News360 Stories

Actions

A car-free city in Colorado? The prospects are unlikely, but it's still worth a conversation

Posted: 4:34 PM, Feb 28, 2019
Updated: 2019-02-28 20:38:36-05
360_cyclocroft city.jpg

Editor's Note: Denver7 360 stories explore multiple sides of the topics that matter most to Coloradans, bringing in different perspectives so you can make up your own mind about the issues. To comment on this or other 360 stories, email us at 360@TheDenverChannel.com . See more 360 stories here .

LONGMONT, Colo. — Fifty five thousand people. One square mile. Zero cars.

That’s the idea for a pedestrian and cycle-friendly city that was floated out by a Netherlands design firm and a financial blogger, with the super-futuristic name “Cylcocroft.”

“Mainly we were hoping to get people talking and asking questions about how pedestrian and bicycle focused places like Cyclocroft could work there on the Front Range,” Tara Ross of design firm B4place told Denver7.

The city is described on B4’s website as car-free. “Close proximity allows people to walk or cycle for everything they need,” the website’s FAQ section reads, adding that some car sharing would be available. “But cycling and walking will serve for most of daily life, like in the Netherlands.”

B4 and “Mr. Money Mustache” (real name Pete Adeney) call the city a “property experiment” or even “fictional” on Twitter, but claim that this form of pedestrian and cycle-centric model has worked in Europe.

“So many people are frustrated and disappointed that the only choice they have is disposable sprawl with demoralizing car commutes or outrageously unaffordable central locations,” Tara Ross added. “So we simply wanted to visualize solutions to these frustrations.”

While Cyclocroft itself isn’t even an actual proposal, it does spark some conversation about cars, the reliance on them, alternative modes of transportation, and what’s best moving forward.

It could/should happen

Denver7 first took the question of car reduction to the group WalkDenver.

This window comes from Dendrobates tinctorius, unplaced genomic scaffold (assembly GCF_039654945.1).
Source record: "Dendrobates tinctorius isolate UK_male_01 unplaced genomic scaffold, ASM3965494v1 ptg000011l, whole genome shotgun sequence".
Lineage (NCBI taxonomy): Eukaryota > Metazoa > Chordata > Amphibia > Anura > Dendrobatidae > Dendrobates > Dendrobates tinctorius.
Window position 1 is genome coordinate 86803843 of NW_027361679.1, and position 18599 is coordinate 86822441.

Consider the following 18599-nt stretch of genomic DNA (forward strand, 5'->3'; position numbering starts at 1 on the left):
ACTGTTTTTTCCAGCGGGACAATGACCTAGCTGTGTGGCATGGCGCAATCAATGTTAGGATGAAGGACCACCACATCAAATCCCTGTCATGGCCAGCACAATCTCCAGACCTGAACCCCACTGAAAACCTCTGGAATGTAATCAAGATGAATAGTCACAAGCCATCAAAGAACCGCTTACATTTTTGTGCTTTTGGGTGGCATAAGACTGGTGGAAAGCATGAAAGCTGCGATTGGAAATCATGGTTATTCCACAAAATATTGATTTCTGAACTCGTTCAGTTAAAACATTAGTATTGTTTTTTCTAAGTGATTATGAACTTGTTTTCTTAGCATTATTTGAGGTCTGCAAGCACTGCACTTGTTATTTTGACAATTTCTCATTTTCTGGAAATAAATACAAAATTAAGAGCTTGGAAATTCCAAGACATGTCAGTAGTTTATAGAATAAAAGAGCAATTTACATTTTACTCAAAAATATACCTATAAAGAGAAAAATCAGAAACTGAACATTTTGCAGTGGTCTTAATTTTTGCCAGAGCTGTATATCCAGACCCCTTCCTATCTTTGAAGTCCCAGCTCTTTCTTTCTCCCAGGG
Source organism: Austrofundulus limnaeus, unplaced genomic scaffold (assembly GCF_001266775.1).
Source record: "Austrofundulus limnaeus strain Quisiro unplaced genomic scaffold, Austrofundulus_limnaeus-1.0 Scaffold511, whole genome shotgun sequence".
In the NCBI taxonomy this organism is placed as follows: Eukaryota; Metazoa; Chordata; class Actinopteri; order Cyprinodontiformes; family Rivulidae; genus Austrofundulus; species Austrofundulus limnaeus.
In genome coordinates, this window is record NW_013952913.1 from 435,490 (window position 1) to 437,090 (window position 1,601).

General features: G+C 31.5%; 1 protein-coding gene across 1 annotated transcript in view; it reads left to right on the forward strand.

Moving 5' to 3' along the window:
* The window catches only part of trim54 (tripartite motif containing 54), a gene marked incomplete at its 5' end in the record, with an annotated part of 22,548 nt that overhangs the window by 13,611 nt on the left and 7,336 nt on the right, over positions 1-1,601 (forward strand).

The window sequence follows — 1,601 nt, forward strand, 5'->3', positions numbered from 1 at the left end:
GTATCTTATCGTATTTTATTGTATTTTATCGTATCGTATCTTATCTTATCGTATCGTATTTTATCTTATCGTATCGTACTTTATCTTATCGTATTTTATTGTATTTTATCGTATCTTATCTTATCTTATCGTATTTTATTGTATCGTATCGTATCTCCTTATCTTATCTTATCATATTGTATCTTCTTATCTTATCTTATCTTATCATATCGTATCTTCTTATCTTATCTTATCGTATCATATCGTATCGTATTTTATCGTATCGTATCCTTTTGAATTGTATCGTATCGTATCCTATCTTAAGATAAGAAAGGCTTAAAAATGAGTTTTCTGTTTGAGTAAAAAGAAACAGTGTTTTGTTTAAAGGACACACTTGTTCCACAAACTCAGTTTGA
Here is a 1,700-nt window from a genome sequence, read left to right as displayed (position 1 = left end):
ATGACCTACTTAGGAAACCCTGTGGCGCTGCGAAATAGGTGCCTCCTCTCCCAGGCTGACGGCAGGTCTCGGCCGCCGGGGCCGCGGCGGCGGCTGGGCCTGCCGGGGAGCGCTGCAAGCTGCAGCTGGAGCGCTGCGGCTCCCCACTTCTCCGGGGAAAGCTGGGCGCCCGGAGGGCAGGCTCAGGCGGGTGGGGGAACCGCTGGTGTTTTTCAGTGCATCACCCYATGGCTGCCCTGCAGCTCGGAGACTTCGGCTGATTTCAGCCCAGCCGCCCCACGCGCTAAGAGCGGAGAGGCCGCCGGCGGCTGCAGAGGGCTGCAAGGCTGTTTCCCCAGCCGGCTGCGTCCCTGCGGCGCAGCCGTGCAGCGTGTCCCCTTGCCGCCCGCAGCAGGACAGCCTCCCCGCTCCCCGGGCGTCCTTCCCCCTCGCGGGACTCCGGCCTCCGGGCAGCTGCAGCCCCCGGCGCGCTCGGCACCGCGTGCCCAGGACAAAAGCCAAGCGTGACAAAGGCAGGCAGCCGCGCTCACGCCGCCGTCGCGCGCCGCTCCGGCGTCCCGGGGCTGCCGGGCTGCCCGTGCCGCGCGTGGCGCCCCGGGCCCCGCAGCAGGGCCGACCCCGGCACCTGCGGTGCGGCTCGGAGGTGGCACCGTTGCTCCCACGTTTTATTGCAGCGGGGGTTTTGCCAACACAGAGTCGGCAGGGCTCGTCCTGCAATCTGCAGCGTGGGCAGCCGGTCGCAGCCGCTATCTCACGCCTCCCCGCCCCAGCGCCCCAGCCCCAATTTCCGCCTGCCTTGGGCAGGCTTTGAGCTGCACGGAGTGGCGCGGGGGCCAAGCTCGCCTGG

“For many years we made decisions to prioritize driving over all other forms of transportation,” Jill Locantore said.

So WalkDenver is out to tweak that, saying the demand for things other than four wheels is there in Denver.

“We’re pushing to reallocate public space so that it provides for people walking, biking, taking transit. Not just driving,” she added.

The main reason they cite? Safety.

“On average, about one person per week is dying in a traffic fatality here in Denver,” Locantore claimed.

What’s easy? What’s cheap?

Cars right now are arguably the easiest option out there. But there are some who ask “What if they weren’t?”

“If we can create a community that offers convenient, cost effective ways of getting around, people don’t want to be bothered with parking their car, be bothered with maintaining their car,” Stuart Anderson of Transportation Solutions said.

Anderson added that if cities will make the investment towards options other than driving, people will follow suit and use those other modes because of the simple fact that they’re cheaper.

“American families can save 15 percent or get a big raise by converting to this idea of multi-modal transportation,” he said.

"We’re working on it"

“I feel like we’re moving in the right direction. I just wish we could go a little faster,” Denver City Councilwoman Mary Beth Sussman said.

A key part of car reduction or alternative modes of transportation is if cities will work on it or pay for it.

When asked if it would be best for Denver to have less cars moving forward, Sussman replied with a simple “yes.” She is one of multiple people in multiple city groups that are working on making changes for the future that includes less reliance on cars. Denveright includes plans for streets, sidewalks, bike lanes, greenspace, rapid transit, and more.

“If we’re getting 1,000 people a month, we need to think about how to use our space more efficiently and how getting people around can be more efficient,” she said.

The Councilwoman also explained that a lot of this issue comes down to technology, and getting the city prepared for what is coming next.

“We’re working on it little bit at a time. It’s a challenge, it’s a challenge and we all love our cars,” she said.

I need my car

That brings us to one of the bigger groups out there, the car-wanters and the car-needers.

“Couldn’t do my job without it,” Denver driver Brad Wilson said, referring to his need for a vehicle.

Plenty of people responded to a Devner7 Facebook post about a car-free society with a “no,” “nope,” or “never.” Others explained that since public transit like the light rail isn’t build close to their homes, it makes it more difficult if not impossible to use without a car. Many of those same commenters viewed a car-free Cyclocroft as fiction.

“I honestly don’t see how that could be possible,” Wilson said. “Tough for everyone that want to do Colorado things and honestly have jobs that require a car. I think its impossible.”

What’s next

Will Cyclocroft actually happen? Probably not. The people behind it even say it’s too early to discuss. But with more and more people moving to Colorado, it will definitely be an interesting road moving forward.